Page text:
The problem of ‘blinding’ car headlights – and how to stay safe on the road

LEDs emit a very directional light, meaning when pointed directly at you it appears much brighter than a halogen bulb. But the hue is much more like natural light. So if you drive a car with LEDs, you can see more in the dark.

Another advantage of LED lighting is that in the case of headlights composed of several units, parts of the lamp can switch on or off automatically depending on the road conditions. This is called matrix lighting and allows cars to provide drivers with maximum high beam illumination for the prevailing conditions and speeds without blinding oncoming drivers.

At least that’s the theory. I have tried these systems on numerous models over the years. At first they were terrible. After the early novelty, the first thing I would do is turn off the system to prevent other drivers from showing me their anger.

The systems have gotten better. But they still tend to blind oncoming drivers, especially on country roads.

A human driver can see an approaching car on a dark road even when cornering. Matrix systems do not have this anticipation and only switch off when they “see” the oncoming headlights. In fact, they have to wait until they blind another driver before adjusting.

Optometrist Fazlanie summed it up: “Brighter lights mean you can see danger more clearly. But if you also suffer from glare from other people’s headlights, that negates that advantage.”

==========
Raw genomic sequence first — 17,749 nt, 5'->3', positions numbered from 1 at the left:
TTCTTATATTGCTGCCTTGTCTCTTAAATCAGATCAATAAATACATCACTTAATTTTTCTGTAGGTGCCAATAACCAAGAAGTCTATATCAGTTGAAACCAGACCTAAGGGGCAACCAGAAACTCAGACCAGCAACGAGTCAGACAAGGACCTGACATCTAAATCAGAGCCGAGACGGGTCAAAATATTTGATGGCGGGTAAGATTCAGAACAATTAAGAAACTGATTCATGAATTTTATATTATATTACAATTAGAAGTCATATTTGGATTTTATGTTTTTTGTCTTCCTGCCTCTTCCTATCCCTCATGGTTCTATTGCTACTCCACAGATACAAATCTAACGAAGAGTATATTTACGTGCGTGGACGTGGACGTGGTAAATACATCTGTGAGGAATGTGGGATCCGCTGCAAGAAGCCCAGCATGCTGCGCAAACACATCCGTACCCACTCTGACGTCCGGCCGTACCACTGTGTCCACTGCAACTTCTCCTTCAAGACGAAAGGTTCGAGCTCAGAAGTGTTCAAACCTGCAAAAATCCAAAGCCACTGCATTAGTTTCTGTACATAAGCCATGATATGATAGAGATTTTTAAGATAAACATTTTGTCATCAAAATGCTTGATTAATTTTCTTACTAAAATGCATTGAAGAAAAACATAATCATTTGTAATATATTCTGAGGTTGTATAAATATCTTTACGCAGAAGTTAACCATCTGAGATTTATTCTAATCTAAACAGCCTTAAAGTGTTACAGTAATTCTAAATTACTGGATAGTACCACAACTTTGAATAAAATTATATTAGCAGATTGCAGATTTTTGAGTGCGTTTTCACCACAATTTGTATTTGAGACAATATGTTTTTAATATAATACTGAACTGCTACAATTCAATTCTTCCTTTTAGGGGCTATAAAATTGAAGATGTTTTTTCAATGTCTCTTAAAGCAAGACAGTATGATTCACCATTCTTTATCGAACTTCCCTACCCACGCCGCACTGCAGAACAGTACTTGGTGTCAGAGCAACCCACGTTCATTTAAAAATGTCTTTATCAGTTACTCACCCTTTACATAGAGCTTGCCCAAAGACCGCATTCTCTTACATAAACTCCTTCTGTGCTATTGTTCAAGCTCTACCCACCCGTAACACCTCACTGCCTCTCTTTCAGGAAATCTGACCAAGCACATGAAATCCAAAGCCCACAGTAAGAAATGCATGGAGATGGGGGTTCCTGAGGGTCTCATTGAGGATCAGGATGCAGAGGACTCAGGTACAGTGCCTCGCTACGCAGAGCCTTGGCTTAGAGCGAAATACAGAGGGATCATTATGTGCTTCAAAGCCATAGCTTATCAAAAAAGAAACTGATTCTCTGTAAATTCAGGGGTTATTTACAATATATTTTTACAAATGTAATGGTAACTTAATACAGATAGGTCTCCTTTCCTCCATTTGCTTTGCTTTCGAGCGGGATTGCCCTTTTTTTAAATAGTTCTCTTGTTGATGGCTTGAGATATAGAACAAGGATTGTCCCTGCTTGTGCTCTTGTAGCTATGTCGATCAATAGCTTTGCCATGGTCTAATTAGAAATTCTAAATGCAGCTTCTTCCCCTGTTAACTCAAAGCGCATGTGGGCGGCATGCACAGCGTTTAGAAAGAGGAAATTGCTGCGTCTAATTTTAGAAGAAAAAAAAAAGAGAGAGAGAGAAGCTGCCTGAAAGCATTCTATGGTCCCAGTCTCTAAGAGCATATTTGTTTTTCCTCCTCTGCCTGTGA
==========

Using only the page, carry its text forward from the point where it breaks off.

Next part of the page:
What can we do against it?

The law is not on the side of the blinded driver. The AA’s Edmund King said: “Although some newer vehicle headlights are extremely bright, there isn’t much the law or MOT testers can do to change the brightness when the beam pattern is set correctly to MOT specifications.”

Optometrist Aishah Fazlanie believes that taking care of our own eye health is vital. She said: “Regular eye tests are key. Make sure your prescription is current; make sure your glasses and windshield are clean; and don’t drive with scratched lenses in your glasses.”

What about the yellow tinted lenses that are said to reduce glare? Fazlanie is not convinced. “Unless they are prescribed by an ophthalmologist, I would be wary,” she said. “You’d better get regular eye tests.”

Are brighter lights solely to blame? The problem of ‘blinding’ car headlights – and how to stay safe on the road

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